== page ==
These Fake Houses In West London Are Hiding A Little Secret

Take a stroll down the quiet street of Leinster Gardens in Bayswater and you’ll be hard pressed to find anything out of the ordinary. However, look slightly closer at numbers 23 and 24 and you might see that something is slightly… different. 

An image of Leinster Gardens in Bayswater, West London
Photo: @shutterstock

The facades look normal enough, but if you take a glance at the windows, you’ll be able to see that there’s nothing inside. There are no post boxes either, and the ground floor is a complete blank canvas across both houses.

If you’ve managed to find this, then congrats – you’ve discovered the two fake houses of Leinster Gardens. Just five-feet-thick in diameter, they’re not actually houses at all, and are actually facades hiding the railway track of the old Metropolitan Line below.

And why, I hear you ask, are they here? Well, throw back all the way to the 1860s, when the Metropolitan Line was first being constructed, and you’ll have your answer. Much of the line was constructed using the ‘cut and cover’ method, so instead of digging a tunnel below, the tunnel was dug from above and then covered over, meaning that – yep, you guessed it – houses 23 and 24 were destroyed.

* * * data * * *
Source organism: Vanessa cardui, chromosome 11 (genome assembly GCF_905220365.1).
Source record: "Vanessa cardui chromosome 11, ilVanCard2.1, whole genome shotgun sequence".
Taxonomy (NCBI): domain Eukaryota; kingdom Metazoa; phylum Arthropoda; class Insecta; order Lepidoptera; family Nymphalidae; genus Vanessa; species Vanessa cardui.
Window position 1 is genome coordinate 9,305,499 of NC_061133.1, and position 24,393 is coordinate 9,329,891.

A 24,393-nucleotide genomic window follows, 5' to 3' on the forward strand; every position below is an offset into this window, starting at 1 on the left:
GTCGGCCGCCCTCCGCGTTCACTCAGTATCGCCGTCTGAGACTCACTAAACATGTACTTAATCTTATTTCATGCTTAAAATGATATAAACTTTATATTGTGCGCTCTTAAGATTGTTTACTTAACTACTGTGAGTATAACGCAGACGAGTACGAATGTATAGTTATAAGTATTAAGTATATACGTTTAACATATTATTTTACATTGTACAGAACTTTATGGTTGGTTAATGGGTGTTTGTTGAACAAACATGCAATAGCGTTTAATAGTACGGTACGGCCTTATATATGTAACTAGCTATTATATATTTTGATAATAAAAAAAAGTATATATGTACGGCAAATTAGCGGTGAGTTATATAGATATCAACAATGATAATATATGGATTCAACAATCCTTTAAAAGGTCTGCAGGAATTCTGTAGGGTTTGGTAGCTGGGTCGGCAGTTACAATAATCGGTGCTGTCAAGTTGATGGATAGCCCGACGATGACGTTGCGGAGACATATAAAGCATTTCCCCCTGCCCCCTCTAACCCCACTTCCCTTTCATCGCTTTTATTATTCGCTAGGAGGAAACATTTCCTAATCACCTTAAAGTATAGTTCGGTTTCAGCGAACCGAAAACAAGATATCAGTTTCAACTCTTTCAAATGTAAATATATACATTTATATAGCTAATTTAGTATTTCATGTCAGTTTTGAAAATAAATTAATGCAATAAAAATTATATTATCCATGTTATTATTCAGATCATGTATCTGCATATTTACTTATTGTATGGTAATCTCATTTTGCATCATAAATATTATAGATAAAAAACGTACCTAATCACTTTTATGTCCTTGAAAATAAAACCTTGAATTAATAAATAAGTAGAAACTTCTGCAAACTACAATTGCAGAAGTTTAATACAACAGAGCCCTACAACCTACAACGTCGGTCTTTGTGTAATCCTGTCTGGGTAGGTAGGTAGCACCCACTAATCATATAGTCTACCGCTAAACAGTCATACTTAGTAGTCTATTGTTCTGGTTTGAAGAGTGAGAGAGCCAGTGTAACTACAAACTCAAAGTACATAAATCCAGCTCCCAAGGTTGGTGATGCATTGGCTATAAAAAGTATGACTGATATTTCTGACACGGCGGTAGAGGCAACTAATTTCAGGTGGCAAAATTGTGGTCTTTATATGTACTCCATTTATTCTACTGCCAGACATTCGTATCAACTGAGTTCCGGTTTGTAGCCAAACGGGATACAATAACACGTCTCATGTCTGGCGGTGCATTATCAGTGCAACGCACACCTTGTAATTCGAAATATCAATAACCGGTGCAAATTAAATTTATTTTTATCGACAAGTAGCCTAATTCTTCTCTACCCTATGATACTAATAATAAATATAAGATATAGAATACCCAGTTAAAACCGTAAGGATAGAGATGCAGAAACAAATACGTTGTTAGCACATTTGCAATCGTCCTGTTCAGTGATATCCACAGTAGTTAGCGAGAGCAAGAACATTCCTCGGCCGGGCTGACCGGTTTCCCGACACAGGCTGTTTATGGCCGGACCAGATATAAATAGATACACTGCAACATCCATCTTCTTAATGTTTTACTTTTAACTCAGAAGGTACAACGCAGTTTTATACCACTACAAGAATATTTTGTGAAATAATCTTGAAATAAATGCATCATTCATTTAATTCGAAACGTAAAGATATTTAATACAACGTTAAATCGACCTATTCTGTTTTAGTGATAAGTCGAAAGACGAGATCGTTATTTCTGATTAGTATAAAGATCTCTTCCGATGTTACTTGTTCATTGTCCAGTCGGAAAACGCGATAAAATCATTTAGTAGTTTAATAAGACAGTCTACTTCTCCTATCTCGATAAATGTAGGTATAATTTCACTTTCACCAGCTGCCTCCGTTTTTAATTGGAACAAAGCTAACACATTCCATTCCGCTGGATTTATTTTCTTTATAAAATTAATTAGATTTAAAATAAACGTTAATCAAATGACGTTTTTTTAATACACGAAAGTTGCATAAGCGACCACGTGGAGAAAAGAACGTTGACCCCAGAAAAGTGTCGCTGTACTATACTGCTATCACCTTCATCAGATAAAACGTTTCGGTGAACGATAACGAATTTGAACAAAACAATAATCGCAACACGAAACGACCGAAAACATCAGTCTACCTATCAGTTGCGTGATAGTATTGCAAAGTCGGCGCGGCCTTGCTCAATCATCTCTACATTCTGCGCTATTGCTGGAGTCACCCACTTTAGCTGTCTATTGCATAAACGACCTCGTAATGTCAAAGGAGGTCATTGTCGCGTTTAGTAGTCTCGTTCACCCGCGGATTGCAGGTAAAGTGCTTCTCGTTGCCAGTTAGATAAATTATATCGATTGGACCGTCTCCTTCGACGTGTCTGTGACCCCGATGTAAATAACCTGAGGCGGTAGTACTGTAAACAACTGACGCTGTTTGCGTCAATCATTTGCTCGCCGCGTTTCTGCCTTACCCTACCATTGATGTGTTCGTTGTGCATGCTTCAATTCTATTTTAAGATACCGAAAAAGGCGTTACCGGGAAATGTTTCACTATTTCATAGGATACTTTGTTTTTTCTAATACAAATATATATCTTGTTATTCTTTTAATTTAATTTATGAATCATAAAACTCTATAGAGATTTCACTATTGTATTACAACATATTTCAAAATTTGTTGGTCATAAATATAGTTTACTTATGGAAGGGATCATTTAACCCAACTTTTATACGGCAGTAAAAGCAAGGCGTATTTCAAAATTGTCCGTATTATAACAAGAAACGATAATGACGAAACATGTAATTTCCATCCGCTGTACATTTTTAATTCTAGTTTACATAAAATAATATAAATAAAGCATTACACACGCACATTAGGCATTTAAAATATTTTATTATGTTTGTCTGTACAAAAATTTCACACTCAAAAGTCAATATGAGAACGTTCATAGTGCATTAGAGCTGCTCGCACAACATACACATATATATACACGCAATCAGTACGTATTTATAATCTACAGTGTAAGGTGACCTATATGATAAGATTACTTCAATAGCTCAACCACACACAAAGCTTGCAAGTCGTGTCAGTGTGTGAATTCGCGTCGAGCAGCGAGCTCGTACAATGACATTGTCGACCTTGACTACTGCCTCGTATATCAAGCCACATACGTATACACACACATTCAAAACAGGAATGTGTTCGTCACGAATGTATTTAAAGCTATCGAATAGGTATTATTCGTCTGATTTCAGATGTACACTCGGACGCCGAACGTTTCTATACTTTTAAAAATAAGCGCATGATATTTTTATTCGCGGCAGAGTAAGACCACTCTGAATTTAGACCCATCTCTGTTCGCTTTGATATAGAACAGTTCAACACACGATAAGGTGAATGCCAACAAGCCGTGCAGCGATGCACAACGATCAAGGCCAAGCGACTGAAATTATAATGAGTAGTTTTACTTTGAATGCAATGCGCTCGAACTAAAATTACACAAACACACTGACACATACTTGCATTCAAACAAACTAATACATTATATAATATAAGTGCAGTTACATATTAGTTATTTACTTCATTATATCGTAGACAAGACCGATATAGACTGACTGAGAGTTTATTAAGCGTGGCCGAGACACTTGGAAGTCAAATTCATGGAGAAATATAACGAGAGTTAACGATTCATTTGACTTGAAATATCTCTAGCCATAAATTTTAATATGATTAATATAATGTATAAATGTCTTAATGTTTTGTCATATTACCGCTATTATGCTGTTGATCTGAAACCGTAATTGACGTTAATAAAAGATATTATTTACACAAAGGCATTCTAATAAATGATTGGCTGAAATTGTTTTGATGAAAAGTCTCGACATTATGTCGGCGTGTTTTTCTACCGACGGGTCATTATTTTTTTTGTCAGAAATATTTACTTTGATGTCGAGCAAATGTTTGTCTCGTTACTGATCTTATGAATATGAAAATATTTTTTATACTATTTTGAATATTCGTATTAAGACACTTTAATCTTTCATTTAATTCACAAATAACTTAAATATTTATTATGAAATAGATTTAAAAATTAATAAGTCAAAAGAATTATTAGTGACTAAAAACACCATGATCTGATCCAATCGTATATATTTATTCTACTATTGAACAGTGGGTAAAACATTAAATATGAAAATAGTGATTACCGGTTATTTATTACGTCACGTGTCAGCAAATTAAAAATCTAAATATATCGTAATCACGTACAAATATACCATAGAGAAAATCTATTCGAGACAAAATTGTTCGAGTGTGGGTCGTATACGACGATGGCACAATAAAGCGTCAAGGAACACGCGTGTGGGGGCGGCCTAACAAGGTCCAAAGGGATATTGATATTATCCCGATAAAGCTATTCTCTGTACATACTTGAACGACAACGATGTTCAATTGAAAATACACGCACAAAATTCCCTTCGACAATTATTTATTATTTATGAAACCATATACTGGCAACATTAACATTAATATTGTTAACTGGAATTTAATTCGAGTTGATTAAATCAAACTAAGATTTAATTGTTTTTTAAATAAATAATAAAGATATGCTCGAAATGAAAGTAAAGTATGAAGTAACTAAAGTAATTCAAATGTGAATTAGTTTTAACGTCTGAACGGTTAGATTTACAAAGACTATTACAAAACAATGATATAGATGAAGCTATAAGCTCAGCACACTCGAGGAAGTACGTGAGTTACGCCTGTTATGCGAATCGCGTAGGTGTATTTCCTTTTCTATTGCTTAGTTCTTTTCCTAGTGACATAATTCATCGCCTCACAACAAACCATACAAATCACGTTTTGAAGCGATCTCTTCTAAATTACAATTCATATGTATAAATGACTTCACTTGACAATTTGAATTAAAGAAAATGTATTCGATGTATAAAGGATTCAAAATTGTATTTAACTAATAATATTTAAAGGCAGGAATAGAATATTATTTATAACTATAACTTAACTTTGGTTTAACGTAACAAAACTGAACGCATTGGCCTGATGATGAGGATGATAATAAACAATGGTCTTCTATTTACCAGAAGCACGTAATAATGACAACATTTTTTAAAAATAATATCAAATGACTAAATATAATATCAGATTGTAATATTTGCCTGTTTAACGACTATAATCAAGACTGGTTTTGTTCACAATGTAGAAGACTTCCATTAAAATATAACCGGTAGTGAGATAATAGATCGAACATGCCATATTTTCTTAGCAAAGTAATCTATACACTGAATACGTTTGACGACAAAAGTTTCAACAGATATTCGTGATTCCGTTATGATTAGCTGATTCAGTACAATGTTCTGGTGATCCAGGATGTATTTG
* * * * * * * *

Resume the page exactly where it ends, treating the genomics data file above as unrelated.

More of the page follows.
Rather than just leaving the gap empty, and to keep up appearances with the surrounding street – which is really rather grand – authorities decided to rebuild these ‘houses’ which is why they exist today. They were featured in the smash hit TV show Sherlock starring Benedict Cumberbatch, so if you’re a big old fan, you may just recognise them!

The exterior facade of 23-24 Leinster Gardens in Bayswater, London
Photo: It’s No Game from @flickr

They’ve also been the subject of numerous pranks, including being used as the location for a ‘charity ball’. It’s safe to say that the guests were fairly annoyed when they knocked at the door and no one answered…